Amazon has just released the Kindle 2 ebook reader and some have already hailed it as an iPod for ebooks after it apparently sold more than 500,000 units last year (and was out of stock online).
Many are also predicting that Amazon could convert the Kindle into a huge $1.2 billion business by 2010 (ed: that's next year) although we expect this number to be grossly exaggerated.
However, Amazon and the Kindle 2 could be in for a very challenging period which cement the e-book segment as a permanent niche market.
We believe that it will now be impossible for one mobile electronic device to be sold with only one purpose/feature. Take digital cameras, most of them have evolved to become digital video camcorders as well and vice versa (the Sanyo Xacti HD2 camcorder can take 7.4 megapixel photos for example). As an e-book, the Kindle is limited by its monochrome screen, which prevents it from having more uses which in turn would have allowed it to extend beyond its traditional reach. Convergence being the keyword, the Kindle is doomed from the start because it can perform only one thing.
The current Kindle 2 will cost around £250 (more like £350 if we stick to the "dollar parity" theory). Add anywhere between £2 and £8 for each book and suddenly the Kindle looks pretty expensive. Reading a paperback book does not need any "readers" as we all already have one built in for free. This is different in the audio market where readers (tape, CD) were always needed.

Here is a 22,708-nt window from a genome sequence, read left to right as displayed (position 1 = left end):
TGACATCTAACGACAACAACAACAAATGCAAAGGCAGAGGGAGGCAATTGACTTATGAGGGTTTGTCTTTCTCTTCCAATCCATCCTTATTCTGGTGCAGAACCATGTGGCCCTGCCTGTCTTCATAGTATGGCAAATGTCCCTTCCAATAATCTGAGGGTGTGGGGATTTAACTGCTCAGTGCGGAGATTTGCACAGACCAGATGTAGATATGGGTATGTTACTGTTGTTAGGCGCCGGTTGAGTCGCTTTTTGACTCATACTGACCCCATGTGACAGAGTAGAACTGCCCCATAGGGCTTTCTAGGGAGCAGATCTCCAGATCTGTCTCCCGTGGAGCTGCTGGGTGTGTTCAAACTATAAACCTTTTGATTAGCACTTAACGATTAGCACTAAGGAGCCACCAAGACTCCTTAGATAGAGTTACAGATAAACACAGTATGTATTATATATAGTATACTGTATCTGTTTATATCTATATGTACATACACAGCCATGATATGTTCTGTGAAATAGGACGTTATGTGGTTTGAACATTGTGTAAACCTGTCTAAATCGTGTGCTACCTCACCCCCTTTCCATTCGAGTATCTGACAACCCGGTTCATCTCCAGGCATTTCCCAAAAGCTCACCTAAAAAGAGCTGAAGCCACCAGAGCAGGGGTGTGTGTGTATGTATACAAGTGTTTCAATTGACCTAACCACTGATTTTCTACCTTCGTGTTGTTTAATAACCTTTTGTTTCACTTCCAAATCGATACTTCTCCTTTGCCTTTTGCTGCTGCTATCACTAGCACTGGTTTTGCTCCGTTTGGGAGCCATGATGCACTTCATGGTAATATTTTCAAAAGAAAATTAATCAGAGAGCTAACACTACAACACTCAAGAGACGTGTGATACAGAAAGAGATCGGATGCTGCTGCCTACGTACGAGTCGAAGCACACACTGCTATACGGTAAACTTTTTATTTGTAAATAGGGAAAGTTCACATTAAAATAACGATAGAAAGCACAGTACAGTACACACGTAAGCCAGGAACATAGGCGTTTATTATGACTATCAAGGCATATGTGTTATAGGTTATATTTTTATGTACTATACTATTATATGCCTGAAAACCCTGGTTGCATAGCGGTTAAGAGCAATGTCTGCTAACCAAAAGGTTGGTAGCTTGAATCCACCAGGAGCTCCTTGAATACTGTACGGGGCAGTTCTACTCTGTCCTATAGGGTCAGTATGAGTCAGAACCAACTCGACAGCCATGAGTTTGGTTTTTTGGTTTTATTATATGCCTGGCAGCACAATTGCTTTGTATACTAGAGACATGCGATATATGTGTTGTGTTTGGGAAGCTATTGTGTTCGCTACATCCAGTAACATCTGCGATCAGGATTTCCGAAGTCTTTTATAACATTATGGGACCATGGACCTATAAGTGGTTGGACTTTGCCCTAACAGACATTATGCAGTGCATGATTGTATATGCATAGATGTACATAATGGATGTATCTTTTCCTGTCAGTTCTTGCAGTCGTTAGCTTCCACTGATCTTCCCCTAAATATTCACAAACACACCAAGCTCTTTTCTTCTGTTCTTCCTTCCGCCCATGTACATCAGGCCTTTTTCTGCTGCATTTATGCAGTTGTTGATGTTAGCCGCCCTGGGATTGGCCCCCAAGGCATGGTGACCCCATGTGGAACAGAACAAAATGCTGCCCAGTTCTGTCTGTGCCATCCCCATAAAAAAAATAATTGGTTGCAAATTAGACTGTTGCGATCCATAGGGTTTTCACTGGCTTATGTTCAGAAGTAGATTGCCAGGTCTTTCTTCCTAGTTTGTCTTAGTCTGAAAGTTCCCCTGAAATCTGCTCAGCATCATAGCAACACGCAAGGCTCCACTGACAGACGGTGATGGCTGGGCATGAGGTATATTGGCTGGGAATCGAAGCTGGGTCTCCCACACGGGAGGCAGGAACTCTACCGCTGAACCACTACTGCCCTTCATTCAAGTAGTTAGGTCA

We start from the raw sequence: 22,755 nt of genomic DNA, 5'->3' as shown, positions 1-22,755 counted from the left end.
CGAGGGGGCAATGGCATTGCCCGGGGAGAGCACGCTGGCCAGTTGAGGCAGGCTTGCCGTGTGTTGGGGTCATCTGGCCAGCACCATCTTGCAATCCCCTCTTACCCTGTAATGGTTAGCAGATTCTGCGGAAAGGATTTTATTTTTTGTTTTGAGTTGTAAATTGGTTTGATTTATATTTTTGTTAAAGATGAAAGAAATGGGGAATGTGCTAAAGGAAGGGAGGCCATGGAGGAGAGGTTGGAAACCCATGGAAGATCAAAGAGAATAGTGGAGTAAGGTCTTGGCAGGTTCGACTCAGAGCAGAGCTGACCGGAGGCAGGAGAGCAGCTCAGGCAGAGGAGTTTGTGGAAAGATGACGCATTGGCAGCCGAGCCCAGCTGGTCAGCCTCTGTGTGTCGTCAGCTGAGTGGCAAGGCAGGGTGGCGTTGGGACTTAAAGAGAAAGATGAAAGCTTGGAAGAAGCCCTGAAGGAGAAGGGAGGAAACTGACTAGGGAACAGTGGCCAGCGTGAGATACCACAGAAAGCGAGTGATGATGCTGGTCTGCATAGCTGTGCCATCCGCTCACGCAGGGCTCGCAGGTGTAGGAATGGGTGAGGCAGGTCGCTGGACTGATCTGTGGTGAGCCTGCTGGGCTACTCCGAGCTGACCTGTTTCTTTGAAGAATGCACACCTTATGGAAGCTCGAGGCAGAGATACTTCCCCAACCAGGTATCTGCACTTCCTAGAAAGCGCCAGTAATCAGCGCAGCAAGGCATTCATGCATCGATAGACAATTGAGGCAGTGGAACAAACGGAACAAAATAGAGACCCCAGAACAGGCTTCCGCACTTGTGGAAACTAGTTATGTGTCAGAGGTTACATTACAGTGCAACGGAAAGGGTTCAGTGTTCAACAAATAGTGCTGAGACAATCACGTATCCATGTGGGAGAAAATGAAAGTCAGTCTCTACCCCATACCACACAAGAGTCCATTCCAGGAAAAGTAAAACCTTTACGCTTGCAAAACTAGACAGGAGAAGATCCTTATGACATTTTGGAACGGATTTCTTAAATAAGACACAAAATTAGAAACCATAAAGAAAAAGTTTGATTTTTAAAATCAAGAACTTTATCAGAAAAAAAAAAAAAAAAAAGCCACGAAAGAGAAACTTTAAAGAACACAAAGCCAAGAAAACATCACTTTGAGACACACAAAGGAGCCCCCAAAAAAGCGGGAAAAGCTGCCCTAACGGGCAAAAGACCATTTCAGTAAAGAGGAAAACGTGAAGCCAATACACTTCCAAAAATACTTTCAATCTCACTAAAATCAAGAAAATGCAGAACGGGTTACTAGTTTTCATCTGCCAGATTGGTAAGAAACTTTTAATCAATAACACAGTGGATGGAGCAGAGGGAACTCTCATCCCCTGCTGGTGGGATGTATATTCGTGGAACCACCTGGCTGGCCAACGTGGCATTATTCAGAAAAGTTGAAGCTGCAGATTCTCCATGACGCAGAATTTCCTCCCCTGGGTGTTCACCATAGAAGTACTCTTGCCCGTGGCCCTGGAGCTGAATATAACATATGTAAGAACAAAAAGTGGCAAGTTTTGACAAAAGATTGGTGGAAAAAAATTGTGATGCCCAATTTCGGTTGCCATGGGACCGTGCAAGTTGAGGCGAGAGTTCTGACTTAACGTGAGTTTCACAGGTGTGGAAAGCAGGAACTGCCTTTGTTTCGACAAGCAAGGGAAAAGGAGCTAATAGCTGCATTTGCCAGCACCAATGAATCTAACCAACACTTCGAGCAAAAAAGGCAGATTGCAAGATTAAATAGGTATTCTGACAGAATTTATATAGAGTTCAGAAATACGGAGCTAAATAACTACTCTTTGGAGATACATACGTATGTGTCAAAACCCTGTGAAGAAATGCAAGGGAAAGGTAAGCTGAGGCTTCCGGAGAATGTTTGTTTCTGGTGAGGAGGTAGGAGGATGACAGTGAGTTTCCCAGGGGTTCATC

In the audio market where the young generation had set the trend for an all digital format thanks to technologies like MP3 format, Napster and the iPod. Imagine if audio CDs were not compatible with CDROMs; straightfoward CD ripping would not have existed. The book market is much more difficult to crack open because it is still difficult to convert printed books into digital formats quickly and for free. This is why eReaders in general won't catch users' imagination, especially when they cost that much
(4) Proprietary Format
Amazon chose to sell books in a proprietary format in order to protect it from being pirated. The Digital Rights Management system deployed ressembles the one that existed previously on the digital audio market. But it is already obsolete as Apple and others chose to dump rights protection altogether. A proprietary format also means that Apple's platform is closed for the time being, which may make things more complicated when the e-tailing giant will have to license the technology to third parties.
Earlier this year, there were rumours about a potential large iPod Touch from Apple and although we were not keen about such a product, if ever one was to be launched, we figure out that it would almost certainly be a worthy challenger to the Kindle. Google has already launched the mobile book search feature for the majority of mobile phones on the market (including the iPhone) and it is only a matter of time before a large screen product appears on the market. Then there's the netbooks which are more polyvalent than the Kindle and cost half as much. Expect touchscreen Netbooks to come to the market this year with Windows 7.